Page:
[PC-BSD Testing] Cloning a PCBSD installation, updated

Ian Robinson fitchkendall at gmail.com
Tue Jan 4 12:06:46 PST 2011

Several weeks ago, Kris responded to a user with information about cloning a
PCBSD hard disk, and Kris provided this advice:

========== Kris' advice ==================

Personally when I do a backup / clone to another drive, I prefer to just use
"tar" to backup all the files individually, and then re-create the
partitions on the new disk fresh, since geom may be different between them,

So, here's how I would do it:

# cd /
# tar cvjf /usr/myback.tbz --exclude ./usr/myback.tbz --exclude ./dev .

Then format / mount the new disk somewhere, like /mnt, and extract the

# cd /mnt
# tar xvpf /usr/myback.tbz

Then if you partitioned correctly, you should be able to boot right off the
new disk :)

Kris Moore
PC-BSD Software
======== End Kris' advice =====================

I hit a couple of problems in the extraction doing what Kris suggested.  The
problems were in two areas:

(1) when the backup file was created with a "z" or a "j" flag to create a
.tbz tarball, the extract command also needed to have the "z" or "j" flag

(2) when the target disk is divided into separate slices for "/", "/var",
and "/usr" (as is the current fashion for FreeBSD/PCBSD file systems
contrasted with the previous PCBSD practice of having a single file system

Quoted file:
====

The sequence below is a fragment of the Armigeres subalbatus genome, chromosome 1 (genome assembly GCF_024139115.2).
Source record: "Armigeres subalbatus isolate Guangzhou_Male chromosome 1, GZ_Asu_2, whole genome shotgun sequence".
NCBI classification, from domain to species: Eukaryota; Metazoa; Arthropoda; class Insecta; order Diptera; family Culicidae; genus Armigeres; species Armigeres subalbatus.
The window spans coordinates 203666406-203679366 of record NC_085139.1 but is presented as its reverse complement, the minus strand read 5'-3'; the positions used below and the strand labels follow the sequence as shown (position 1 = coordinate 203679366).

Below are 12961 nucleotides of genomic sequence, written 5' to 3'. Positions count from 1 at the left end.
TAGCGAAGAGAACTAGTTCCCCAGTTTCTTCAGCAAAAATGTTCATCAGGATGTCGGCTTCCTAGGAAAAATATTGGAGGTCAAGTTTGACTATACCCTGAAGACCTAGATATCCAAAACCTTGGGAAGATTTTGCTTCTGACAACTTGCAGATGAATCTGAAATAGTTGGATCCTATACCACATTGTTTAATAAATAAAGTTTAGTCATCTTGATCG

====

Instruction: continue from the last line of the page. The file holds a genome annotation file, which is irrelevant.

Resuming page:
slice mounted as "/"), then I had to mount each slice on /mnt/  [/mnt,
/mnt/var, /mnt/usr] * For example, where the tarball to be extracted
(8200_backup.tbz) is located on a disk recognized as ad6s1a which will be
mounted at /media, and where the target disk is recognized as ad4s2, and the
slices are ad4s2a (for "/"), ad4s2d (for "/var"), and ad4s2e (for "/usr")
then the working command set is:

#mount /dev/ad6s1a /media    [the location holding the backup file]

#mount /dev/ad4s2a /mnt        [the location of the root (/) directory,
approx 2 Gib]
#mount /dev/ad4s2d /mnt/var    [the location of the var (/var) directory,
approx. 1 Gib]
#mount /dev/ad4s2e /mnt/usr    [the location of the usr (/usr) directory,
approx. 700 Gib on my disk]

#cd /mnt
#tar xvzpf /media/8200_backup.tbz

*  If you don't do this, you will fill up the 2 Gib "/" slice almost
immediately, and the extraction will generate a disk full error for each
successive file that tar attempts to extract.

I used #sysinstall -> configure -> label to determine the disk id and the

So, if the target disk has a file system consisting of a single slice, then
Kris' cloning instructions work flawlessly.  But if you have your target
disks is divided into separate slices for /, /var, and /usr, you must mount
each slice so that the extract command works as intended.

Ian Robinson
Salem, Ohio
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